The FDA issued an April 3 order, “Temporary policy regarding nutrition labeling of standard menu items in chain restaurants and similar retail food establishments during the Covid-19 public health emergency,” to assist restaurants with this transition.
The order temporarily relaxes menu labeling rules for restaurants that have 20 or more locations. Specifically, the FDA has suspended the requirement to include nutrition information on standard menu items. “Because calorie information is required to be declared for standard menu items when a consumer makes a selection, establishments may have difficulty providing this information during a rapid transition to a takeout business practice,” the FDA said.
“Additionally, some of these establishments may be experiencing temporary disruptions in the food supply chain, which may lead to different menus or substitutions that could affect the accuracy of the nutrition information.”
Therefore, to provide flexibility to these chains, the FDA will not object if establishments do not meet menu labeling requirements during this public health emergency. Restaurants that would otherwise be limited in their ability to transform themselves now have greater flexibility to weather the Covid-19 storm.
Egg Labeling Relaxes
The FDA is also relaxing egg labeling and packaging requirements to meet consumer demands. As you may be aware, the Covid-19 pandemic has caused an uptick in consumer demand for eggs—a demand that many are struggling to meet simply because they lack the required retail labels and packaging. To assist, the FDA is providing temporary flexibility regarding certain packaging and labeling requirements.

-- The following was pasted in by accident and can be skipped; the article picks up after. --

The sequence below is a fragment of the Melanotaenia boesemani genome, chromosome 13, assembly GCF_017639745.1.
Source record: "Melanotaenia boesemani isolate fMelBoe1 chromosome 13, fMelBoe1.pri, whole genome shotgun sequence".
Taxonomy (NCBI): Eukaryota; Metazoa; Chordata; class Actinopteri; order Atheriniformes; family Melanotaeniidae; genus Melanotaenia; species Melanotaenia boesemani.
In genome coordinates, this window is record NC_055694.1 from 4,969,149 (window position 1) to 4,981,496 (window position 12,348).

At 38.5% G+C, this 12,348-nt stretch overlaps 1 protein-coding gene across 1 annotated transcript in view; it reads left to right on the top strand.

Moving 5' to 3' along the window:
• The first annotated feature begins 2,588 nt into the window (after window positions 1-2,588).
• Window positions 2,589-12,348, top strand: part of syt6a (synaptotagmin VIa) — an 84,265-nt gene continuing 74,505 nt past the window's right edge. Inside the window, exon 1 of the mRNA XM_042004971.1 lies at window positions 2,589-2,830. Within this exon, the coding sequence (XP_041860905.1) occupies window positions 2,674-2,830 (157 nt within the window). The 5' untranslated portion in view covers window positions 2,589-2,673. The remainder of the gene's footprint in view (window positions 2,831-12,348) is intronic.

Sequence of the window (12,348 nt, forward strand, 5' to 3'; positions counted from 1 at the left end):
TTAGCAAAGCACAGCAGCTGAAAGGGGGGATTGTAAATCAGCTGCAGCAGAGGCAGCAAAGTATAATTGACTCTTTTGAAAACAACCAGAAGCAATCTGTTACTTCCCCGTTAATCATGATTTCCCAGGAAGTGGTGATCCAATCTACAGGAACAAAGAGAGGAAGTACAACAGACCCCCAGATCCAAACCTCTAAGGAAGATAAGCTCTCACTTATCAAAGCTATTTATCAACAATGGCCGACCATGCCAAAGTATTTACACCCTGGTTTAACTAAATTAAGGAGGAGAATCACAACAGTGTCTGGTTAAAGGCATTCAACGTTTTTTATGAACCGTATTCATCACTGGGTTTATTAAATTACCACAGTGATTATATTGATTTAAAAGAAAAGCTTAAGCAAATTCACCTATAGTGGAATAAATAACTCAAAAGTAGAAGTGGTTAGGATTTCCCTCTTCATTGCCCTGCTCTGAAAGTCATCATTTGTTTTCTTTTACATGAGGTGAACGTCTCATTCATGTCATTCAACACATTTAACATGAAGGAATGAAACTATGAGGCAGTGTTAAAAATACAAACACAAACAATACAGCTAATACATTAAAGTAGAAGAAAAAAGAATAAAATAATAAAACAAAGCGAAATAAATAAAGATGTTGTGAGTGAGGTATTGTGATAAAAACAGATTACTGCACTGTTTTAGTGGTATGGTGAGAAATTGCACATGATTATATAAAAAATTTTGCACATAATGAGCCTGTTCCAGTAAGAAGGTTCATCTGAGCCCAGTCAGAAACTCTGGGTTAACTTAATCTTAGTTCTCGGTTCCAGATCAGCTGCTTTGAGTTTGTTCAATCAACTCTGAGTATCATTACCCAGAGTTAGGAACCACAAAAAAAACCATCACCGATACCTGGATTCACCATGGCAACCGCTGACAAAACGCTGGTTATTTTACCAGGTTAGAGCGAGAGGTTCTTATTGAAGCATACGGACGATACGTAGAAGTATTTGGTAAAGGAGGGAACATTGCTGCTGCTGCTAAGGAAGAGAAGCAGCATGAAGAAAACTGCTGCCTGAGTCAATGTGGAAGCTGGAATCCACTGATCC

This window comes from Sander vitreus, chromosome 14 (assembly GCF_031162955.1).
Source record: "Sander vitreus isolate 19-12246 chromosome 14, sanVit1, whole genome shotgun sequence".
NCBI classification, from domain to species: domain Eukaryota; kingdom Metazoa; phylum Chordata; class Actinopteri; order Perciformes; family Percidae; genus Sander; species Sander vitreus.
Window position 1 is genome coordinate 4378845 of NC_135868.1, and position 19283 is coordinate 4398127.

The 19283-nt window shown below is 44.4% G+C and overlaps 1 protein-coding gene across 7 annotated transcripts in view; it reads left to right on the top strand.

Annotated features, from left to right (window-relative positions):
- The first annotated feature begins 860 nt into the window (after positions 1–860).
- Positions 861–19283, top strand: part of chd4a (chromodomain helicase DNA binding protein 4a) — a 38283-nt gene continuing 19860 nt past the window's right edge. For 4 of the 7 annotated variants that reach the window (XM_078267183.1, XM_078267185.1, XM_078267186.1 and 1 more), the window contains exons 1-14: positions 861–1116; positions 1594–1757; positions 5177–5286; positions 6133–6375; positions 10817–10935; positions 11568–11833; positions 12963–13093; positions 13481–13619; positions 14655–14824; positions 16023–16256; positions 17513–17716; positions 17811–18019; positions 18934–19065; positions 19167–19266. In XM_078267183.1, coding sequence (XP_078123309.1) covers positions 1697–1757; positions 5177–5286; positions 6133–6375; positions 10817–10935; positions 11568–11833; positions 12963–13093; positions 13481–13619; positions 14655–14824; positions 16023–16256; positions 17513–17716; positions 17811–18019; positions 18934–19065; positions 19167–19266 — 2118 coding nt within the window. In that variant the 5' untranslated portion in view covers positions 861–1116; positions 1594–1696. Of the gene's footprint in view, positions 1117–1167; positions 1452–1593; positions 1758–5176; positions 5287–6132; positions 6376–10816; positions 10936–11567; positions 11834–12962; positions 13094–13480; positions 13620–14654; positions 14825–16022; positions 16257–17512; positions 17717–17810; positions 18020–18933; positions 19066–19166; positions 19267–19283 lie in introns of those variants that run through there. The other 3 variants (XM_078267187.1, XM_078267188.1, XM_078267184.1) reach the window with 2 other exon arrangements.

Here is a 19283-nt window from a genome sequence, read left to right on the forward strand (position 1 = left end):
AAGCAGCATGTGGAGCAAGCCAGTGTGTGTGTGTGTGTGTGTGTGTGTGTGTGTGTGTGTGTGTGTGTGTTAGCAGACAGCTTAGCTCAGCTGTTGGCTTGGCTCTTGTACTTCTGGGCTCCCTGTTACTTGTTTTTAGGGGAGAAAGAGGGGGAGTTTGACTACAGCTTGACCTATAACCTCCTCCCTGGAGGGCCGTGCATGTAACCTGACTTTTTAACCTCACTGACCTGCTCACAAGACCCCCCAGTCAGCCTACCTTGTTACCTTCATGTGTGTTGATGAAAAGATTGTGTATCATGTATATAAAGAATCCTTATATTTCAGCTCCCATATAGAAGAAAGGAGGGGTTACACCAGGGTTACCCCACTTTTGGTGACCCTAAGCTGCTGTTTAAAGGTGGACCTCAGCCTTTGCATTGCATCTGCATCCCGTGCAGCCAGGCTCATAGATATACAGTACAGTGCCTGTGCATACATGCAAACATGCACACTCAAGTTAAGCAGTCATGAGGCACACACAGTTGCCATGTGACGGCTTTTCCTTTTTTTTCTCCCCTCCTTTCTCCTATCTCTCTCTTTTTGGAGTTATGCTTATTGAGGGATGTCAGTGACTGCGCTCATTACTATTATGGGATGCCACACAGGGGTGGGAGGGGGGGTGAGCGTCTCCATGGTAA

Typically, eggs sold at retail must include labels containing the name and place of of the manufacturer, packer or distributor; nutrition labeling; a statement of identity; and, the net quality of contents and safe handling instructions.
The FDA’s April 3 order relaxes these packaging and labeling requirements. Now, eggs can be sold absent labels containing the required information, if the retail food establishment displays the information through other means—i.e. by posting the information on a sign nearby. However, the shell eggs must still be sold by the complete carton or flat and no nutrition claims can be made at the point of purchase for the shell eggs.
This column does not necessarily reflect the opinion of The Bureau of National Affairs, Inc. or its owners.
Daniel Herling is a member in Mintz’s litigation group and co-chair of the firm’s Product Liability practice. He focuses his practice on product liability issues relating to consumer products. He has served as a defense counsel in over 3,000 product liability cases involving pharmaceuticals, medical devices, food, cosmetics, over-the-counter drugs, and food and products marketed as containing natural ingredients.
Nicole Ozeran is an associate in Mintz’s litigation group focusing on complex corporate litigation, with an emphasis on consumer fraud, online and telephone marketing, false advertising, and regulatory and statutory compliance issues. She advises clients in all stages of litigation, from pre-litigation counseling and investigation through discovery, dispositive motion practice, trial, and appeals.